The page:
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USDA Finds Winter Bee Colony Losses Fewer, but Levels Still Unsustainable

USDA Finds Winter Bee Colony Losses Fewer, but Levels Still Unsustainable

Bee colony losses were fewer in 2013 than in years past, but USDA bee health efforts continue as beekeepers say losses still at unsustainable levels

A yearly federal survey of beekeepers released Thursday shows fewer colony losses occurred in the United States over the winter of 2013-2014 than in recent years, but beekeepers say losses remain higher than the level they consider to be sustainable.

According to pollinator loss survey results, total losses of managed honey bee colonies from all causes were 23.2% nationwide. That number is above the 18.9% level of loss that beekeepers say is acceptable for their economic sustainability, but is a marked improvement over the 30.5% loss reported for the winter of 2012-2013, and over the eight-year average loss of 29.6%.

The black dot on this honey bee is a varroa mite, a parasite that sucks vital fluids like a tick but also acts like a mosquito, transmitting viruses and other pathogens to the bee. (USDA photo)

More than three-fourths of the world's flowering plants rely on pollinators, such as bees, to reproduce, meaning pollinators help produce one out of every three bites of food Americans eat, USDA said.

Related: House Subcommittee Reviews Bee Health Research

According to Jeff Pettis, co-author of the survey and research leader of the Agricultural Research Service Bee Research Laboratory in Beltsville, Md., a variety of factors can contribute to bee losses, so it's difficult to discern why this year's losses were lower than previous years.

"Yearly fluctuations in the rate of losses like these only demonstrate how complicated the whole issue of honey bee heath has become, with factors such as viruses and other pathogens, parasites like varroa mites, problems of nutrition from lack of diversity in pollen sources, and even sublethal effects of pesticides combining to weaken and kill bee colonies," Pettis said.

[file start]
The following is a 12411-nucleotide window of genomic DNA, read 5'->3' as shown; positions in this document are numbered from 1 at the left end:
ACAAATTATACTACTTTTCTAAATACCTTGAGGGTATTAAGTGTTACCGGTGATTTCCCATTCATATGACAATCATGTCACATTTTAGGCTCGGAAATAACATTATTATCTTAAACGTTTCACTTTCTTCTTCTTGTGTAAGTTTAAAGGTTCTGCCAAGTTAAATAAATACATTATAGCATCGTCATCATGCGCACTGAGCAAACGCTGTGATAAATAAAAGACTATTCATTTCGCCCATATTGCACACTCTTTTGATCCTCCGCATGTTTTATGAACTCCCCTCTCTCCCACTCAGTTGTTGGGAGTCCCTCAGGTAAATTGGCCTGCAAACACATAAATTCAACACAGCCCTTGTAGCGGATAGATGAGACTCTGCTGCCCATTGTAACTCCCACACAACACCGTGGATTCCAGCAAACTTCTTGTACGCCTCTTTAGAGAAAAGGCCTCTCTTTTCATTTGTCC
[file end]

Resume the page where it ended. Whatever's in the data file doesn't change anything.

The winter losses survey covers the period from October 2013 through April 2014. About 7,200 beekeepers responded to the voluntary survey.

A complete analysis of the bee survey data will be published later this year. Read a summary of the analysis on the Bee Informed Partnership website.

USDA launches efforts aimed at bee health
Bee Health Summit. USDA said Thursday it plans to host a summit this fall aimed at addressing the nutrition and forage needs of pollinators. The summit will take place in Washington, D.C., on October 20-21. Attendees will discuss the most recent research related to pollinator loss and work to identify solutions.


Apiary Camera. USDA also launched the People's Garden Apiary bee cam at the USDA headquarters in Washington, D.C., as an additional effort to increase public awareness about the reduction of bee populations and to inform Americans about actions they can take to support the recovery of pollinator populations.

The USDA "Bee Watch" website will broadcast honey bee hive activity live over the Internet 24 hours per day, 7 days per week. Created in 2010, the People's Garden Apiary is home to two beehives. The bees are Italian queens, the most common bee stock and the same used in many honey bee colonies throughout the United States.

Previous efforts
Thursday's announcements follow previous federal efforts to understand and control honeybee losses. USDA and the Environmental Protection Agency just more than a year ago released a comprehensive report detailing all possible reasons for colony losses, finding that a multitude of factors are linked in some way to losses, though no one factor is the definitive culprit.

Following the report, USDA earlier this year authorized a Pollinator Working Group comprising representatives from 10 USDA agencies to better coordinate efforts, leverage resources, and increase focus on pollinator issues across the Department.

USDA also announced $3 million available to help agriculture producers in five states (North Dakota, South Dakota, Minnesota, Wisconsin, and Michigan) provide floral forage habitats to benefit pollinating species on working lands. The Honey Bee Pollinator Effort is intended to encourage farmers and ranchers to grow alfalfa, clover and other flowering habitat for bees and other pollinators.

Meanwhile, ag companies are also continuing efforts to provide bee care and health resources. Bayer CropScience in April unveiled its latest effort, a $2.4 million Bee Care Research Center located in Research Triangle Park, N.C.

The company also manages the Eastern Bee Care Technology Station in Clayton, N.C., field stations in Fresno, Calif.; Ontario, Canada, and a Bee Care Center at the joint global headquarters campus of Bayer CropScience and Bayer Animal Health in Monheim, Germany.

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